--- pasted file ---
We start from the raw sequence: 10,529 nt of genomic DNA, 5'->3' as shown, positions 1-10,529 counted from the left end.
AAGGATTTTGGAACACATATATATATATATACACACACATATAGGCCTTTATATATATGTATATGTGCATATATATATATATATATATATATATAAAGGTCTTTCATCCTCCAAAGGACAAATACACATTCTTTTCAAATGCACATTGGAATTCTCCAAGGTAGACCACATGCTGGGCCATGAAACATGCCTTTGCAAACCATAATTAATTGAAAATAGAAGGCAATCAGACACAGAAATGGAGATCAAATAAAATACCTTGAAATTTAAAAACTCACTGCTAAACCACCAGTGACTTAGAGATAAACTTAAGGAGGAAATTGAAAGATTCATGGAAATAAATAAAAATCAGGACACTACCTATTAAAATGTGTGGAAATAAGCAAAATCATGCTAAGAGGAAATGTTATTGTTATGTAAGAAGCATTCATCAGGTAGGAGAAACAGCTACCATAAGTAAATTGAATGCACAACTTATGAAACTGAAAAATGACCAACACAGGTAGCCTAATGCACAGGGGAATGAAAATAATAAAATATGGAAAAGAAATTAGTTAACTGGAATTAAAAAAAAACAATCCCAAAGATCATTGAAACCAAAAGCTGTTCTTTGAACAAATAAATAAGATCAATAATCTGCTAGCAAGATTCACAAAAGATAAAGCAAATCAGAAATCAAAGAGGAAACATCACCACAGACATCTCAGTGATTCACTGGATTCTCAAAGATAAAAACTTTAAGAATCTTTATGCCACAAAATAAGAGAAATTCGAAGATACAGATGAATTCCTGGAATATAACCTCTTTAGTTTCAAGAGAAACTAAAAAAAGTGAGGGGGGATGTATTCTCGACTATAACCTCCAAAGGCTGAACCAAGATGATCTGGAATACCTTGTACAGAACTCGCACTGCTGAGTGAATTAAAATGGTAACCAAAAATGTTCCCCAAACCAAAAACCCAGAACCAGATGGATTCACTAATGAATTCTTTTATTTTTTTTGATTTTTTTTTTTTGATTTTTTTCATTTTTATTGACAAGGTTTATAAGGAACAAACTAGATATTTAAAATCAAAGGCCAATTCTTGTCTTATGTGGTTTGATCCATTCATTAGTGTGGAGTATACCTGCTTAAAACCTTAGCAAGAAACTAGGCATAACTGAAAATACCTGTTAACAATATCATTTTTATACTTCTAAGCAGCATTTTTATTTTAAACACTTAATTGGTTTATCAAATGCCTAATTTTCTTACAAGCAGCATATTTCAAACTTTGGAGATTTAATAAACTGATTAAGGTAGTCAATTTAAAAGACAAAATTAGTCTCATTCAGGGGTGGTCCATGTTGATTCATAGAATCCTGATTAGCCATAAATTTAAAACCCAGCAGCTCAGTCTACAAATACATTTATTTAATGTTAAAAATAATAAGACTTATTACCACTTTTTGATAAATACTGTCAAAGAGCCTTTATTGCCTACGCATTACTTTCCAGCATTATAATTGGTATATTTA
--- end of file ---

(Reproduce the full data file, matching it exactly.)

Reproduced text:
We start from the raw sequence: 10,529 nt of genomic DNA, 5'->3' as shown, positions 1-10,529 counted from the left end.
AAGGATTTTGGAACACATATATATATATATACACACACATATAGGCCTTTATATATATGTATATGTGCATATATATATATATATATATATATATAAAGGTCTTTCATCCTCCAAAGGACAAATACACATTCTTTTCAAATGCACATTGGAATTCTCCAAGGTAGACCACATGCTGGGCCATGAAACATGCCTTTGCAAACCATAATTAATTGAAAATAGAAGGCAATCAGACACAGAAATGGAGATCAAATAAAATACCTTGAAATTTAAAAACTCACTGCTAAACCACCAGTGACTTAGAGATAAACTTAAGGAGGAAATTGAAAGATTCATGGAAATAAATAAAAATCAGGACACTACCTATTAAAATGTGTGGAAATAAGCAAAATCATGCTAAGAGGAAATGTTATTGTTATGTAAGAAGCATTCATCAGGTAGGAGAAACAGCTACCATAAGTAAATTGAATGCACAACTTATGAAACTGAAAAATGACCAACACAGGTAGCCTAATGCACAGGGGAATGAAAATAATAAAATATGGAAAAGAAATTAGTTAACTGGAATTAAAAAAAAACAATCCCAAAGATCATTGAAACCAAAAGCTGTTCTTTGAACAAATAAATAAGATCAATAATCTGCTAGCAAGATTCACAAAAGATAAAGCAAATCAGAAATCAAAGAGGAAACATCACCACAGACATCTCAGTGATTCACTGGATTCTCAAAGATAAAAACTTTAAGAATCTTTATGCCACAAAATAAGAGAAATTCGAAGATACAGATGAATTCCTGGAATATAACCTCTTTAGTTTCAAGAGAAACTAAAAAAAGTGAGGGGGGATGTATTCTCGACTATAACCTCCAAAGGCTGAACCAAGATGATCTGGAATACCTTGTACAGAACTCGCACTGCTGAGTGAATTAAAATGGTAACCAAAAATGTTCCCCAAACCAAAAACCCAGAACCAGATGGATTCACTAATGAATTCTTTTATTTTTTTTGATTTTTTTTTTTTGATTTTTTTCATTTTTATTGACAAGGTTTATAAGGAACAAACTAGATATTTAAAATCAAAGGCCAATTCTTGTCTTATGTGGTTTGATCCATTCATTAGTGTGGAGTATACCTGCTTAAAACCTTAGCAAGAAACTAGGCATAACTGAAAATACCTGTTAACAATATCATTTTTATACTTCTAAGCAGCATTTTTATTTTAAACACTTAATTGGTTTATCAAATGCCTAATTTTCTTACAAGCAGCATATTTCAAACTTTGGAGATTTAATAAACTGATTAAGGTAGTCAATTTAAAAGACAAAATTAGTCTCATTCAGGGGTGGTCCATGTTGATTCATAGAATCCTGATTAGCCATAAATTTAAAACCCAGCAGCTCAGTCTACAAATACATTTATTTAATGTTAAAAATAATAAGACTTATTACCACTTTTTGATAAATACTGTCAAAGAGCCTTTATTGCCTACGCATTACTTTCCAGCATTATAATTGGTATATTTA